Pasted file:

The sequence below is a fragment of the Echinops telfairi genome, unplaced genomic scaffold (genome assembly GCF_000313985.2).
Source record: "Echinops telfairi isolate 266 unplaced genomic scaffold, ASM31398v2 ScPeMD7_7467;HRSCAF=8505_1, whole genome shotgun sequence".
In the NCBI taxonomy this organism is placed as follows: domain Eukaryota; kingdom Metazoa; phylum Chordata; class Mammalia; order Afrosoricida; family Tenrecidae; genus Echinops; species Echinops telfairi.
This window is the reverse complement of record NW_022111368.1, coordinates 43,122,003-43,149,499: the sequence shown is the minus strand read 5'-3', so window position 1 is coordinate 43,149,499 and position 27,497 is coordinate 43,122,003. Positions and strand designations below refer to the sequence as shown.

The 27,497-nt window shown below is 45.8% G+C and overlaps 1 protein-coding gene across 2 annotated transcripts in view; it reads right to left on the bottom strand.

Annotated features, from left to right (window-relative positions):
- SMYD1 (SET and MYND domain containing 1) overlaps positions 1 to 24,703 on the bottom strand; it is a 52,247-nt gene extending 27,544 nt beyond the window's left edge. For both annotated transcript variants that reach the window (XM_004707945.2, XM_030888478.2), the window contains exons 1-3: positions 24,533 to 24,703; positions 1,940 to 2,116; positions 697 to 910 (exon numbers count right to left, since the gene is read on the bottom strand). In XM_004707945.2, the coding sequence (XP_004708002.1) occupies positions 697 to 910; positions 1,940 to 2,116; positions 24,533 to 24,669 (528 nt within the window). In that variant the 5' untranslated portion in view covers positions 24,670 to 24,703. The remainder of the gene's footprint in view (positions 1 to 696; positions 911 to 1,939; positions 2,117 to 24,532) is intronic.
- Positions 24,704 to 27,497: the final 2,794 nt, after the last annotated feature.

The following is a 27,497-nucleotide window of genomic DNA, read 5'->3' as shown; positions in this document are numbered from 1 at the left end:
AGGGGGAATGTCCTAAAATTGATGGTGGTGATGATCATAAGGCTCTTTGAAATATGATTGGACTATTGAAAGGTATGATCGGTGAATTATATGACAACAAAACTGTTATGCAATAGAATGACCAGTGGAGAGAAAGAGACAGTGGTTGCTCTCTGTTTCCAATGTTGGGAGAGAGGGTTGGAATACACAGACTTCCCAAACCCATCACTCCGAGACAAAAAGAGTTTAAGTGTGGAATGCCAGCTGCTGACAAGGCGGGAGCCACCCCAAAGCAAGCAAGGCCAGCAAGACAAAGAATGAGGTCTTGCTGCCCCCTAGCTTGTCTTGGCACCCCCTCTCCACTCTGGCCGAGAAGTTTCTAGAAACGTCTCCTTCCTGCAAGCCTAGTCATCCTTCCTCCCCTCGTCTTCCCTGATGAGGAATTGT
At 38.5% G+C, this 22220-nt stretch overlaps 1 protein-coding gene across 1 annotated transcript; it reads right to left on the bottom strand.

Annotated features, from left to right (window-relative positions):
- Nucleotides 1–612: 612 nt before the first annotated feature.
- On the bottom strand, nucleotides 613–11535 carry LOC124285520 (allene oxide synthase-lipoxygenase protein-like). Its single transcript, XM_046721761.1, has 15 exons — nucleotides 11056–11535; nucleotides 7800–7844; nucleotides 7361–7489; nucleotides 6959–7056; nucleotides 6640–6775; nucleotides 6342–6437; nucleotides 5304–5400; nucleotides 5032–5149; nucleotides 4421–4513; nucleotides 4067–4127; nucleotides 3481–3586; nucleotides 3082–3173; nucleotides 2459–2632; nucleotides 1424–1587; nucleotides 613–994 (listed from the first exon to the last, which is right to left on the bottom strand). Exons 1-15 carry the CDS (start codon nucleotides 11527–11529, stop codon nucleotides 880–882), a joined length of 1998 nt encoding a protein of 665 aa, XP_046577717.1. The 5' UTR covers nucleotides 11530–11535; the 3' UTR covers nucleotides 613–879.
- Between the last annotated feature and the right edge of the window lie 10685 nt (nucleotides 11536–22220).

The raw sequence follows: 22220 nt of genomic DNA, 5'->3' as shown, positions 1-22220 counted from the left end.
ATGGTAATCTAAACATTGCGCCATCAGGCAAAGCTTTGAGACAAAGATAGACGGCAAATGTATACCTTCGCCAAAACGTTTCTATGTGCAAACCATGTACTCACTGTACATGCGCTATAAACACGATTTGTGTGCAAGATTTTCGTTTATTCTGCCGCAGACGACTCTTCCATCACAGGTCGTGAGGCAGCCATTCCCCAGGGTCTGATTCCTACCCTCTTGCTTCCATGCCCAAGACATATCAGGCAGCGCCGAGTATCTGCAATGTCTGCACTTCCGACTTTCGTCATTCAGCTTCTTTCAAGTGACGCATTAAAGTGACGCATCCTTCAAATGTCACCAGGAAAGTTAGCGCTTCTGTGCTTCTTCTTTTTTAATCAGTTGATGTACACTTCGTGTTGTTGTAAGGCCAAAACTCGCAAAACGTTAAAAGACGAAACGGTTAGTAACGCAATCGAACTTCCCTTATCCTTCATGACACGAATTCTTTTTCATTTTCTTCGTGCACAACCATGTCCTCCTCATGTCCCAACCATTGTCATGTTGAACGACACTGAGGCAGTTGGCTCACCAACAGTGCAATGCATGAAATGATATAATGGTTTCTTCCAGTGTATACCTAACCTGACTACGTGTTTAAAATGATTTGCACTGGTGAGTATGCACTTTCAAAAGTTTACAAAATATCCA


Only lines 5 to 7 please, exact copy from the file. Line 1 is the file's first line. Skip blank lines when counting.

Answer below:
The 27,497-nt window shown below is 45.8% G+C and overlaps 1 protein-coding gene across 2 annotated transcripts in view; it reads right to left on the bottom strand.

Annotated features, from left to right (window-relative positions):
- SMYD1 (SET and MYND domain containing 1) overlaps positions 1 to 24,703 on the bottom strand; it is a 52,247-nt gene extending 27,544 nt beyond the window's left edge. For both annotated transcript variants that reach the window (XM_004707945.2, XM_030888478.2), the window contains exons 1-3: positions 24,533 to 24,703; positions 1,940 to 2,116; positions 697 to 910 (exon numbers count right to left, since the gene is read on the bottom strand). In XM_004707945.2, the coding sequence (XP_004708002.1) occupies positions 697 to 910; positions 1,940 to 2,116; positions 24,533 to 24,669 (528 nt within the window). In that variant the 5' untranslated portion in view covers positions 24,670 to 24,703. The remainder of the gene's footprint in view (positions 1 to 696; positions 911 to 1,939; positions 2,117 to 24,532) is intronic.